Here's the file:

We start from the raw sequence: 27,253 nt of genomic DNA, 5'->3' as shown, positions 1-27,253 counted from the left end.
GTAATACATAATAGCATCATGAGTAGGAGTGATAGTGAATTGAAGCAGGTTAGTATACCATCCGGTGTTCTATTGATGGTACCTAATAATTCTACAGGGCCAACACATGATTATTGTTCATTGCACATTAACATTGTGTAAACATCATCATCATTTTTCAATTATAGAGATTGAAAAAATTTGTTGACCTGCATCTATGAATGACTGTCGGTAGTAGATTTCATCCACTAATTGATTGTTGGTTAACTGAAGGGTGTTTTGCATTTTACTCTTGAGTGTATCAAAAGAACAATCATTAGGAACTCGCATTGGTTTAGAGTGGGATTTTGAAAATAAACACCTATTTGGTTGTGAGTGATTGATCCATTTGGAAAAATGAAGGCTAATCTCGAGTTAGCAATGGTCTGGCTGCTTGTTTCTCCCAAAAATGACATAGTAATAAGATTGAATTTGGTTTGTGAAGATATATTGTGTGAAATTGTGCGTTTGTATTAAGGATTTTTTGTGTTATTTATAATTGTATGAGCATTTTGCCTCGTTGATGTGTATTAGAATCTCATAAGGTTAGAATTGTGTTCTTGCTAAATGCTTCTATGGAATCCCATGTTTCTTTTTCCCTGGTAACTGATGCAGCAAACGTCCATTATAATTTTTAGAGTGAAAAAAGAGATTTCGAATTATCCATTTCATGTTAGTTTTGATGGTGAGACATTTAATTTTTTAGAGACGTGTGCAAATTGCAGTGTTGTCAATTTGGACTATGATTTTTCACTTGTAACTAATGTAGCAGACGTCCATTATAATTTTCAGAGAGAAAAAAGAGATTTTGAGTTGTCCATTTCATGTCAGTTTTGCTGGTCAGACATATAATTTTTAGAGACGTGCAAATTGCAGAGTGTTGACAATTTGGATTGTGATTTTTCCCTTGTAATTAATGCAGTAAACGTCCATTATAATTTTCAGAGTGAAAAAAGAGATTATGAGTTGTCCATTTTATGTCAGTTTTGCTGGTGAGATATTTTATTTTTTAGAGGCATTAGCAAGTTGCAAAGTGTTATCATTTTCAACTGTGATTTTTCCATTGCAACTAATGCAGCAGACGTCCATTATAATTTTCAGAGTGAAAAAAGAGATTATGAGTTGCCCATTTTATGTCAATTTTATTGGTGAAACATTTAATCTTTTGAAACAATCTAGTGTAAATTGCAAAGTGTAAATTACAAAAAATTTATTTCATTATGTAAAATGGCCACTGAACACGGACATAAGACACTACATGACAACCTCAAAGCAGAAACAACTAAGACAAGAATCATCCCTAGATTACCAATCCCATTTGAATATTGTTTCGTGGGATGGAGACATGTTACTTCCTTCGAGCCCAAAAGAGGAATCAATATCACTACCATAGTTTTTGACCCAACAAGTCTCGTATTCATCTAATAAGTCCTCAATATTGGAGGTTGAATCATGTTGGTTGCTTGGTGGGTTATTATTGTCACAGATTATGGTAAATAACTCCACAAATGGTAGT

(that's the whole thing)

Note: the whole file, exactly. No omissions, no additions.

We start from the raw sequence: 27,253 nt of genomic DNA, 5'->3' as shown, positions 1-27,253 counted from the left end.
GTAATACATAATAGCATCATGAGTAGGAGTGATAGTGAATTGAAGCAGGTTAGTATACCATCCGGTGTTCTATTGATGGTACCTAATAATTCTACAGGGCCAACACATGATTATTGTTCATTGCACATTAACATTGTGTAAACATCATCATCATTTTTCAATTATAGAGATTGAAAAAATTTGTTGACCTGCATCTATGAATGACTGTCGGTAGTAGATTTCATCCACTAATTGATTGTTGGTTAACTGAAGGGTGTTTTGCATTTTACTCTTGAGTGTATCAAAAGAACAATCATTAGGAACTCGCATTGGTTTAGAGTGGGATTTTGAAAATAAACACCTATTTGGTTGTGAGTGATTGATCCATTTGGAAAAATGAAGGCTAATCTCGAGTTAGCAATGGTCTGGCTGCTTGTTTCTCCCAAAAATGACATAGTAATAAGATTGAATTTGGTTTGTGAAGATATATTGTGTGAAATTGTGCGTTTGTATTAAGGATTTTTTGTGTTATTTATAATTGTATGAGCATTTTGCCTCGTTGATGTGTATTAGAATCTCATAAGGTTAGAATTGTGTTCTTGCTAAATGCTTCTATGGAATCCCATGTTTCTTTTTCCCTGGTAACTGATGCAGCAAACGTCCATTATAATTTTTAGAGTGAAAAAAGAGATTTCGAATTATCCATTTCATGTTAGTTTTGATGGTGAGACATTTAATTTTTTAGAGACGTGTGCAAATTGCAGTGTTGTCAATTTGGACTATGATTTTTCACTTGTAACTAATGTAGCAGACGTCCATTATAATTTTCAGAGAGAAAAAAGAGATTTTGAGTTGTCCATTTCATGTCAGTTTTGCTGGTCAGACATATAATTTTTAGAGACGTGCAAATTGCAGAGTGTTGACAATTTGGATTGTGATTTTTCCCTTGTAATTAATGCAGTAAACGTCCATTATAATTTTCAGAGTGAAAAAAGAGATTATGAGTTGTCCATTTTATGTCAGTTTTGCTGGTGAGATATTTTATTTTTTAGAGGCATTAGCAAGTTGCAAAGTGTTATCATTTTCAACTGTGATTTTTCCATTGCAACTAATGCAGCAGACGTCCATTATAATTTTCAGAGTGAAAAAAGAGATTATGAGTTGCCCATTTTATGTCAATTTTATTGGTGAAACATTTAATCTTTTGAAACAATCTAGTGTAAATTGCAAAGTGTAAATTACAAAAAATTTATTTCATTATGTAAAATGGCCACTGAACACGGACATAAGACACTACATGACAACCTCAAAGCAGAAACAACTAAGACAAGAATCATCCCTAGATTACCAATCCCATTTGAATATTGTTTCGTGGGATGGAGACATGTTACTTCCTTCGAGCCCAAAAGAGGAATCAATATCACTACCATAGTTTTTGACCCAACAAGTCTCGTATTCATCTAATAAGTCCTCAATATTGGAGGTTGAATCATGTTGGTTGCTTGGTGGGTTATTATTGTCACAGATTATGGTAAATAACTCCACAAATGGTAGT